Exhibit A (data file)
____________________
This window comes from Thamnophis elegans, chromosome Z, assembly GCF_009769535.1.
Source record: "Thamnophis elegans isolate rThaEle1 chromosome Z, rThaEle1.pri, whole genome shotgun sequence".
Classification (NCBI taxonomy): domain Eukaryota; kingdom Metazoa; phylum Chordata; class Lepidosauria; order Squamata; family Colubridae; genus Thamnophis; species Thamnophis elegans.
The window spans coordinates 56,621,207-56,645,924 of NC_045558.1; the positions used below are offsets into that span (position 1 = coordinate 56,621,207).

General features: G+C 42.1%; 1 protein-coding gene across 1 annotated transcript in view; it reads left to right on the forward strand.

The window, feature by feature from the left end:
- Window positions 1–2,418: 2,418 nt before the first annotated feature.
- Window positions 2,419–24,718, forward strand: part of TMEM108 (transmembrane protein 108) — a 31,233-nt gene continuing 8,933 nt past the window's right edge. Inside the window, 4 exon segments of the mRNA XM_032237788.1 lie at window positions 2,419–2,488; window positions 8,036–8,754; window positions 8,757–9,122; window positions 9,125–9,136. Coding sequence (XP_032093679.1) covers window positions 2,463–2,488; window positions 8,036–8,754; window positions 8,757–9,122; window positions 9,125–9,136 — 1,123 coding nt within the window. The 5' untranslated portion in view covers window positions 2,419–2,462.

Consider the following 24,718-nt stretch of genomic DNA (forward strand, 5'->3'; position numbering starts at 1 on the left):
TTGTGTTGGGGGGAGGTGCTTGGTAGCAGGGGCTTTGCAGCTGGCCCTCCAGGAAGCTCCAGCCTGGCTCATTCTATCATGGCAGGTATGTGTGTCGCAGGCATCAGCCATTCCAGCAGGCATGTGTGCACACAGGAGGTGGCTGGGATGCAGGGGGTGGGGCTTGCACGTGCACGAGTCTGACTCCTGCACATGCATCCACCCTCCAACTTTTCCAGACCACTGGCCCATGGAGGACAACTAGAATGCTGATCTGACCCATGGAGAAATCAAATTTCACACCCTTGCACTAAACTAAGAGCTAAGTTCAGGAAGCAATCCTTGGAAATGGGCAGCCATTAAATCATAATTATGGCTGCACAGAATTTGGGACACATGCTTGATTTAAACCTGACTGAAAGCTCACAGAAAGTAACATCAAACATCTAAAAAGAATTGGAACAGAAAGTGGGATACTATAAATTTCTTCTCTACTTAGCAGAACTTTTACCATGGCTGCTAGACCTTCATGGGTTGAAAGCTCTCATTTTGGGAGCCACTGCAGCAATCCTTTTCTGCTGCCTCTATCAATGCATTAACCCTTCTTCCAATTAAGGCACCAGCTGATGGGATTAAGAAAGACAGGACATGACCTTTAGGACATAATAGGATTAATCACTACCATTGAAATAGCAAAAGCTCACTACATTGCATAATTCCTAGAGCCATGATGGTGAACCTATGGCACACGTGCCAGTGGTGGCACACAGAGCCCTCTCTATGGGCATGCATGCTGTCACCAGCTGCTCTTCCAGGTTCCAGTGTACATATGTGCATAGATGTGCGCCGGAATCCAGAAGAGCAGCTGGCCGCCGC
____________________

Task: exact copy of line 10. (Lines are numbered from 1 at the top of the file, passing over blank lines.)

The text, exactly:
TTGTGTTGGGGGGAGGTGCTTGGTAGCAGGGGCTTTGCAGCTGGCCCTCCAGGAAGCTCCAGCCTGGCTCATTCTATCATGGCAGGTATGTGTGTCGCAGGCATCAGCCATTCCAGCAGGCATGTGTGCACACAGGAGGTGGCTGGGATGCAGGGGGTGGGGCTTGCACGTGCACGAGTCTGACTCCTGCACATGCATCCACCCTCCAACTTTTCCAGACCACTGGCCCATGGAGGACAACTAGAATGCTGATCTGACCCATGGAGAAATCAAATTTCACACCCTTGCACTAAACTAAGAGCTAAGTTCAGGAAGCAATCCTTGGAAATGGGCAGCCATTAAATCATAATTATGGCTGCACAGAATTTGGGACACATGCTTGATTTAAACCTGACTGAAAGCTCACAGAAAGTAACATCAAACATCTAAAAAGAATTGGAACAGAAAGTGGGATACTATAAATTTCTTCTCTACTTAGCAGAACTTTTACCATGGCTGCTAGACCTTCATGGGTTGAAAGCTCTCATTTTGGGAGCCACTGCAGCAATCCTTTTCTGCTGCCTCTATCAATGCATTAACCCTTCTTCCAATTAAGGCACCAGCTGATGGGATTAAGAAAGACAGGACATGACCTTTAGGACATAATAGGATTAATCACTACCATTGAAATAGCAAAAGCTCACTACATTGCATAATTCCTAGAGCCATGATGGTGAACCTATGGCACACGTGCCAGTGGTGGCACACAGAGCCCTCTCTATGGGCATGCATGCTGTCACCAGCTGCTCTTCCAGGTTCCAGTGTACATATGTGCATAGATGTGCGCCGGAATCCAGAAGAGCAGCTGGCCGCCGC